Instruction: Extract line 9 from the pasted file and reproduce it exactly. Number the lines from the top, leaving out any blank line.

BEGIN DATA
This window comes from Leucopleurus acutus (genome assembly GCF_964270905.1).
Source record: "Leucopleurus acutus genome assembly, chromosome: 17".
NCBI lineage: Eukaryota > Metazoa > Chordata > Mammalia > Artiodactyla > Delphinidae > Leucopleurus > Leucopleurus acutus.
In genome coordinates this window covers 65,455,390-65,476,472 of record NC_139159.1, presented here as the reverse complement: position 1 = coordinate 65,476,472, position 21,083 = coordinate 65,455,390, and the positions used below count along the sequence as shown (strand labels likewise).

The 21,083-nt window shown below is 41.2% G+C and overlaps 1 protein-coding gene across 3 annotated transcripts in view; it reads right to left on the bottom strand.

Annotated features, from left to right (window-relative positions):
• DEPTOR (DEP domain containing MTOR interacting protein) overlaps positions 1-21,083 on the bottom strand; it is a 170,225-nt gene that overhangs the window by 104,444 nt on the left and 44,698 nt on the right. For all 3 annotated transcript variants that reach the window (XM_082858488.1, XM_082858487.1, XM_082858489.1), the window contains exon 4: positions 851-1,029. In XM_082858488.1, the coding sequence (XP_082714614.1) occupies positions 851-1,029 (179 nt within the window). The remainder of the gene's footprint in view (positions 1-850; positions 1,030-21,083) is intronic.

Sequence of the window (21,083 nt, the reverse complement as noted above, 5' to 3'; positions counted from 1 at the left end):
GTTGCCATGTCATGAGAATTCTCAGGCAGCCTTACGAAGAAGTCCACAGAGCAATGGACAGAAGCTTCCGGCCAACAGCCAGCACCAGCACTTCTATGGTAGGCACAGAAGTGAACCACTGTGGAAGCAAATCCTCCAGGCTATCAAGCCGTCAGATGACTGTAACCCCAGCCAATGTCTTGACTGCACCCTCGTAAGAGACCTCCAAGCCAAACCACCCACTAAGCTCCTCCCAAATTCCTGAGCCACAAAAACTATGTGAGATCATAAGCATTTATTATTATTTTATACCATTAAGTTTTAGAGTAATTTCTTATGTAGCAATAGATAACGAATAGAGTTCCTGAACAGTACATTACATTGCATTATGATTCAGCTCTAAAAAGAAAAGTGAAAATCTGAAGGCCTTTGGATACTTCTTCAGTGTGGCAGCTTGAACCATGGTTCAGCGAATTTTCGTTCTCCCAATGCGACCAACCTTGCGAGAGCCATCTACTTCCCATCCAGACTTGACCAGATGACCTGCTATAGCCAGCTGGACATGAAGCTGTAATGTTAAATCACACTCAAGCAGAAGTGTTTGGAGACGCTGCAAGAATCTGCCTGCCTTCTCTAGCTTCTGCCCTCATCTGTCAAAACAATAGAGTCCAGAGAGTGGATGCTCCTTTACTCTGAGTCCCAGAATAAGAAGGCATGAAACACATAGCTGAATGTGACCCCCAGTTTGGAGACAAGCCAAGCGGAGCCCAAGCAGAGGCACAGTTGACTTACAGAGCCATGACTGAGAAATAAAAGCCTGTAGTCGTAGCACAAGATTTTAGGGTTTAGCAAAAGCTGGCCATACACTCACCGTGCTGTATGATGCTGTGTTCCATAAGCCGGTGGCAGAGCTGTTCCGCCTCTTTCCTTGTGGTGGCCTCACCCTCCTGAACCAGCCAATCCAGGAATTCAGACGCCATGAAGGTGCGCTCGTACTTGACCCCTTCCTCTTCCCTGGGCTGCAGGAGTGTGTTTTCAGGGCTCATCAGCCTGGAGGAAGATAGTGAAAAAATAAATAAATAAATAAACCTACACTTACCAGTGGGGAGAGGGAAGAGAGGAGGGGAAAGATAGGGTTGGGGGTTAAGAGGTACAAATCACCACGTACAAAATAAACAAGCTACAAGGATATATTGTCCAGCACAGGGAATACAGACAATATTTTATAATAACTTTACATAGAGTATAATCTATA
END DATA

GTTGCCATGTCATGAGAATTCTCAGGCAGCCTTACGAAGAAGTCCACAGAGCAATGGACAGAAGCTTCCGGCCAACAGCCAGCACCAGCACTTCTATGGTAGGCACAGAAGTGAACCACTGTGGAAGCAAATCCTCCAGGCTATCAAGCCGTCAGATGACTGTAACCCCAGCCAATGTCTTGACTGCACCCTCGTAAGAGACCTCCAAGCCAAACCACCCACTAAGCTCCTCCCAAATTCCTGAGCCACAAAAACTATGTGAGATCATAAGCATTTATTATTATTTTATACCATTAAGTTTTAGAGTAATTTCTTATGTAGCAATAGATAACGAATAGAGTTCCTGAACAGTACATTACATTGCATTATGATTCAGCTCTAAAAAGAAAAGTGAAAATCTGAAGGCCTTTGGATACTTCTTCAGTGTGGCAGCTTGAACCATGGTTCAGCGAATTTTCGTTCTCCCAATGCGACCAACCTTGCGAGAGCCATCTACTTCCCATCCAGACTTGACCAGATGACCTGCTATAGCCAGCTGGACATGAAGCTGTAATGTTAAATCACACTCAAGCAGAAGTGTTTGGAGACGCTGCAAGAATCTGCCTGCCTTCTCTAGCTTCTGCCCTCATCTGTCAAAACAATAGAGTCCAGAGAGTGGATGCTCCTTTACTCTGAGTCCCAGAATAAGAAGGCATGAAACACATAGCTGAATGTGACCCCCAGTTTGGAGACAAGCCAAGCGGAGCCCAAGCAGAGGCACAGTTGACTTACAGAGCCATGACTGAGAAATAAAAGCCTGTAGTCGTAGCACAAGATTTTAGGGTTTAGCAAAAGCTGGCCATACACTCACCGTGCTGTATGATGCTGTGTTCCATAAGCCGGTGGCAGAGCTGTTCCGCCTCTTTCCTTGTGGTGGCCTCACCCTCCTGAACCAGCCAATCCAGGAATTCAGACGCCATGAAGGTGCGCTCGTACTTGACCCCTTCCTCTTCCCTGGGCTGCAGGAGTGTGTTTTCAGGGCTCATCAGCCTGGAGGAAGATAGTGAAAAAATAAATAAATAAATAAACCTACACTTACCAGTGGGGAGAGGGAAGAGAGGAGGGGAAAGATAGGGTTGGGGGTTAAGAGGTACAAATCACCACGTACAAAATAAACAAGCTACAAGGATATATTGTCCAGCACAGGGAATACAGACAATATTTTATAATAACTTTACATAGAGTATAATCTATA